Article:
Helping Taz Learn to Listen Outside

By: David Codr

Published Date: May 6, 2014


This is Taz, an eight-month-old Black lab / Heeler mix. His owner called me for assistance in getting Taz to pay attention when outside and to stop pulling on the leash. Because they live in the Dakota’s, we scheduled the appointment for his owner’s visit to Omaha to visit his father.

When I arrived for the appointment, I was struck by how calm and well mannered Taz was. Usually my client’s dogs are over excited, jumping up, barking, not listening to their owners and put on quite the spectacle.

Not Taz. He came over to give me a nice sniff, showed consideration for my personal space and showed calm, relaxed body language. It was obvious that Taz’s owner had done an outstanding job of training the dog. He had a number of rules and boundaries inside the house, listened well and showed respect for his owner.

I fitted Taz up with a Martingale collar and added my special twist to the leash to test how the dog responded. I walked him around the room and Taz heeled perfectly so we went out for a short walk.

Once we got outside, I instantly understood why his owner asked for help. Taz’s energy level increased and his hunting dog instincts kicked in. He tracked every movement by any bird, squirrel or rabbit in sight. He was so focused on tracking these animals that he completely ignored his owner and myself as we tried to walk him.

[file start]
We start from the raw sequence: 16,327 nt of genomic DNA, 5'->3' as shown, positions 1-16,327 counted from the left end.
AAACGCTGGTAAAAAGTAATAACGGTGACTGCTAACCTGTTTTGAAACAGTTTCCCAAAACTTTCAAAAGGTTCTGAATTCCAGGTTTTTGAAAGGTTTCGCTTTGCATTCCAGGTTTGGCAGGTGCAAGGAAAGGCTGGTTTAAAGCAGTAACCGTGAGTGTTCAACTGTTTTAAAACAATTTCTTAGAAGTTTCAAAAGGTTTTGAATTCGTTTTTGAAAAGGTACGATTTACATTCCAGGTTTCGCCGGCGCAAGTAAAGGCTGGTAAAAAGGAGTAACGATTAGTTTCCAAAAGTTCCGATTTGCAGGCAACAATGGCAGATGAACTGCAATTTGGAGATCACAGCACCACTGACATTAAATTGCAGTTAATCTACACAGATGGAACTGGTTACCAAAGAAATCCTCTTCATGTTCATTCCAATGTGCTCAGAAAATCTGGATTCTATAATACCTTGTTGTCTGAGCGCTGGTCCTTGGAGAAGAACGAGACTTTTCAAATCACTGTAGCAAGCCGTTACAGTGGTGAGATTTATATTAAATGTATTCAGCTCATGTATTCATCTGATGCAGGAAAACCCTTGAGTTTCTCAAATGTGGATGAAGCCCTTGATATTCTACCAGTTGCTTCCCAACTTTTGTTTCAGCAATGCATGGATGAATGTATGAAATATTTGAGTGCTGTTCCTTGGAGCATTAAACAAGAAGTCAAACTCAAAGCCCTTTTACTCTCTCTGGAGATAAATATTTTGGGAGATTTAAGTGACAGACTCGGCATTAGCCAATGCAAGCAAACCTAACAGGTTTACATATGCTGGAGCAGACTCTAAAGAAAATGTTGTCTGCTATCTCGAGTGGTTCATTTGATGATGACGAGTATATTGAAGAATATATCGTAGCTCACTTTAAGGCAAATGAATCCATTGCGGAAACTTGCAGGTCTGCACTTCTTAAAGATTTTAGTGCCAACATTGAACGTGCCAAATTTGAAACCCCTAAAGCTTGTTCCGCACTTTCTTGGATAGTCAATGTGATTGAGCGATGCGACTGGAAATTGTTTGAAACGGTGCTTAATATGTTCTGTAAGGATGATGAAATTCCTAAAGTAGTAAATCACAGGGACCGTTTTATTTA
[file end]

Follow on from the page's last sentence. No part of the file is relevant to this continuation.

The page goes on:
Taz’s owner explained that due to the winter, he hadn’t taken Taz out for many walks. He also mentioned that he did not have a fenced in yard at home and that Taz runs away when off leash in an area that was not fenced in.

Its normal for most dogs to be curious about birds, rabbits and other animals. Usually they learn that they can’t catch birds after many unsuccessful attempts to chase after them. But due to his lack of experience in the great outdoors, especially off leash didn’t afford Taz the ability to learn this lesson.

As a result, everything outside is new and extremely interesting to Taz. So much so that it is going to take some time, exposure and practice before the great outdoors loses its allure enough for Taz to be as obedient outside as he is inside. This is a prime example of why its so important to get a new dog as much practice and exposure to new situations and environments as possible in the first 12 months of their life.

I showed his owner a few different walking techniques to help give him more control of the dog during this transition. Some worked better than others and as luck would have it, the last technique I showed him got the best results.

I suggested that he practice the techniques that worked as much as possible on walks as well as find a safe area where the dog can be allowed to explore off leash. Dogs need to learn at their own pace and because of his lack of outside exposure, it will take a number of off leash sessions before the newness of the great outdoors wears off.

However, considering how well behaved and responsive the dog is inside, Im confident that these manners will assert themselves outside within a few weeks.

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This post was written by: David Codr

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